People love to help each other. The open source movement has shown that simple cooperation of people on a grand scale, where money plays no real part, can produce results superior to those made by the richest and most powerful corporations. Increasingly we are finding some of the best software products are free. But even beyond the computer world the not-for-profit sector (charities, non-government organisations, clubs, etc.) has become one of the largest and most effective parts of society, growing under our noses with hardly anybody realising it. The non-profit sector is now the world's eighth largest economy!

And a third aspect will come of age soon. A new technology, just now beginning to grow, will take these first baby-steps to a gallop. It is the 3d printer. Currently it is expensive and only small numbers of them exist. At the moment they are often called 3d prototyping machines. A person or a company wants to see if their design for something is correct, so they send the 3d computer files to the 3d prototypers to create the object for real. NASA uses this technology for manufacturing a lot of parts because they often need just one of each; off-the-shelf items don't exist and conventional production would just be too expensive. Some companies are starting to consider using 3d printing in their production lines because it can save them a lot of money while enhancing their flexibility in no longer needing to retool for different products. Some researchers have shown how to use conductive plastics to incorporate electronics directly into such 3d printed objects. Not long ago the idea that everybody would soon be able to have a cheap printer to produce high quality documents sounded absurd. In light of that it's easy to imagine that we will all soon own small, cheap 3d printers. But this won't be just another in a long stream of useless consumer items because a 3d printer will be able to create other consumer items from data! And data is a fundamentally different thing. It doesn't obey the standard economic rules.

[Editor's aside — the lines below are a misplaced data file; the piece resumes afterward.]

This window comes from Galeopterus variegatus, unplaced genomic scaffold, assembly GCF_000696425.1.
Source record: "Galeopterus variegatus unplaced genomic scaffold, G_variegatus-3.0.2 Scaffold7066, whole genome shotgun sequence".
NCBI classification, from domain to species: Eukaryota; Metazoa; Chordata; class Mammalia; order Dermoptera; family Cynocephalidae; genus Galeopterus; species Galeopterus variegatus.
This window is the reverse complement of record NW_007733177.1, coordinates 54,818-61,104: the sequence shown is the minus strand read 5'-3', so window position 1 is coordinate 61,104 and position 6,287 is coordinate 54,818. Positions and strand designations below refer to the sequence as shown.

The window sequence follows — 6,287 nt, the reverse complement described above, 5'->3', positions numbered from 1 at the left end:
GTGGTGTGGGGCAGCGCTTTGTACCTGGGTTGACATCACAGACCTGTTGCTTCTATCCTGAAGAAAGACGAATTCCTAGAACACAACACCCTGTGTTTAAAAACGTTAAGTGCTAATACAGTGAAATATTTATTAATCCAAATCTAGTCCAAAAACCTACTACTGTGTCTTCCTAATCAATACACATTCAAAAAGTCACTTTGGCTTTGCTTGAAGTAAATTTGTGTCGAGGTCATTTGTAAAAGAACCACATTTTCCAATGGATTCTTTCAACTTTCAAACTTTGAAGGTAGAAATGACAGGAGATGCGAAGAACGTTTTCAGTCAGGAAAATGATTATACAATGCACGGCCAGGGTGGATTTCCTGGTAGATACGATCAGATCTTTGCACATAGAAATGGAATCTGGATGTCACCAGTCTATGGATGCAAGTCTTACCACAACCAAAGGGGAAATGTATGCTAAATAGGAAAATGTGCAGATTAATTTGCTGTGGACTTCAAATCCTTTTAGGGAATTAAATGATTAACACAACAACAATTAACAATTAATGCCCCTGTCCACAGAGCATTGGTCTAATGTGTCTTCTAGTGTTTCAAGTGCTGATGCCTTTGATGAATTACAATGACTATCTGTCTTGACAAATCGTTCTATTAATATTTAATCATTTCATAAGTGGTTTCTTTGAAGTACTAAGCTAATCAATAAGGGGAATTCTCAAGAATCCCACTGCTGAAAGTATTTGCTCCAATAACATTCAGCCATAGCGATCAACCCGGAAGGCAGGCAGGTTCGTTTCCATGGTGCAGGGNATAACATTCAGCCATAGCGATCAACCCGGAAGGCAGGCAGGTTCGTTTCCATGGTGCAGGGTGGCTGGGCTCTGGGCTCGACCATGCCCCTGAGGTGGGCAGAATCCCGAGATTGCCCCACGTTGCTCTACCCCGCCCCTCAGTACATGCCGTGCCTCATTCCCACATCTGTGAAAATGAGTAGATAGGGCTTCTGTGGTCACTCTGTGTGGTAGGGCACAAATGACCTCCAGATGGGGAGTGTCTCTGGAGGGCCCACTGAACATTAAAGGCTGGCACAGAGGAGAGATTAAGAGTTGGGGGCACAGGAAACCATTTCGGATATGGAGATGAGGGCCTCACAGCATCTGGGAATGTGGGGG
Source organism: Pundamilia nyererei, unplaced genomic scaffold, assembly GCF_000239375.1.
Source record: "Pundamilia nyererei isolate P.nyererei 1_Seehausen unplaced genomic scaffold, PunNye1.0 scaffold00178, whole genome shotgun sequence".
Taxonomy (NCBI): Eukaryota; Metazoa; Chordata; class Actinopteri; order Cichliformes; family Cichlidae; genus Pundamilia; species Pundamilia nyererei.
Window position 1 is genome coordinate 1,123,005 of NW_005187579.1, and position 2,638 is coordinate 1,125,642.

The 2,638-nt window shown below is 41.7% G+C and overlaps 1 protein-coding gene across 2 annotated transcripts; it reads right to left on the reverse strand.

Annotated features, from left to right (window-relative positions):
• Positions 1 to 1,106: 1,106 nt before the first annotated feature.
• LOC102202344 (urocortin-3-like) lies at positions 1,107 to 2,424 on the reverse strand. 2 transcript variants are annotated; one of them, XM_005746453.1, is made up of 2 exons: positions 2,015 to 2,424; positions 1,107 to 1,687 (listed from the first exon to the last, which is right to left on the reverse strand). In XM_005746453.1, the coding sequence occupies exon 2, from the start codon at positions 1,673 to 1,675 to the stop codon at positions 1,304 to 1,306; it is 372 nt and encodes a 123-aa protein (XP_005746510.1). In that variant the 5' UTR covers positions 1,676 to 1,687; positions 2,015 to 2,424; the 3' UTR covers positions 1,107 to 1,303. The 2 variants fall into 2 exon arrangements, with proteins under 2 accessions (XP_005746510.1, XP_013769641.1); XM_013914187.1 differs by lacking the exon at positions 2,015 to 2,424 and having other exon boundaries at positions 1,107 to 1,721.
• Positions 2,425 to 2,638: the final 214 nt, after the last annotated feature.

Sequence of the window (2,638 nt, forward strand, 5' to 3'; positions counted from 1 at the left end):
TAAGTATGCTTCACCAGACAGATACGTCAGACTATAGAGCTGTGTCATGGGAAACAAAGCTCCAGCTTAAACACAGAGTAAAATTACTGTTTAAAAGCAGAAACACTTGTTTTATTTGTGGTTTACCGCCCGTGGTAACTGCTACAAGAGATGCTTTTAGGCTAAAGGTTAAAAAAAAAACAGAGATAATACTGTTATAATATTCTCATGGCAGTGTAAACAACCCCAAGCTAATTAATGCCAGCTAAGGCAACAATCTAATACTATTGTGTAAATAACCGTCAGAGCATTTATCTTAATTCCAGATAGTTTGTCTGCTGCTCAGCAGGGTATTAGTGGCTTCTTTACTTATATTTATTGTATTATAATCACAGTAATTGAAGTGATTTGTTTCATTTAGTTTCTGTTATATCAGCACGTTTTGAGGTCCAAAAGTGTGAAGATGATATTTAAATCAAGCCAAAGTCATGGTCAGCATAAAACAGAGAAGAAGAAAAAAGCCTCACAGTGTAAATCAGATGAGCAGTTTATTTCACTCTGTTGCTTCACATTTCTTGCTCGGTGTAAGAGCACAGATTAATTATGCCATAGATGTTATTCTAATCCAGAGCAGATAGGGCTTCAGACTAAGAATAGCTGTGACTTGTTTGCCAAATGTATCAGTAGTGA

The next big step will occur when somebody circulates a design that uses a 3d printer to create another 3d printer. The machines should spread like wildfire.

For a while people will need to buy the material (most likely polymer powders) to feed the 3d printers, but in time it will be realised that it can be constructed from the elements in air (hydrogen, carbon, oxygen, and perhaps chlorine or fluorine). Plants have been making polymers from air for hundreds of millions of years. Perhaps 3d printers might harness bacteria or some other nanotechnology to do the trick. When this happens I think they will begin to be called replicators. They will make things, quite literally, out of thin air.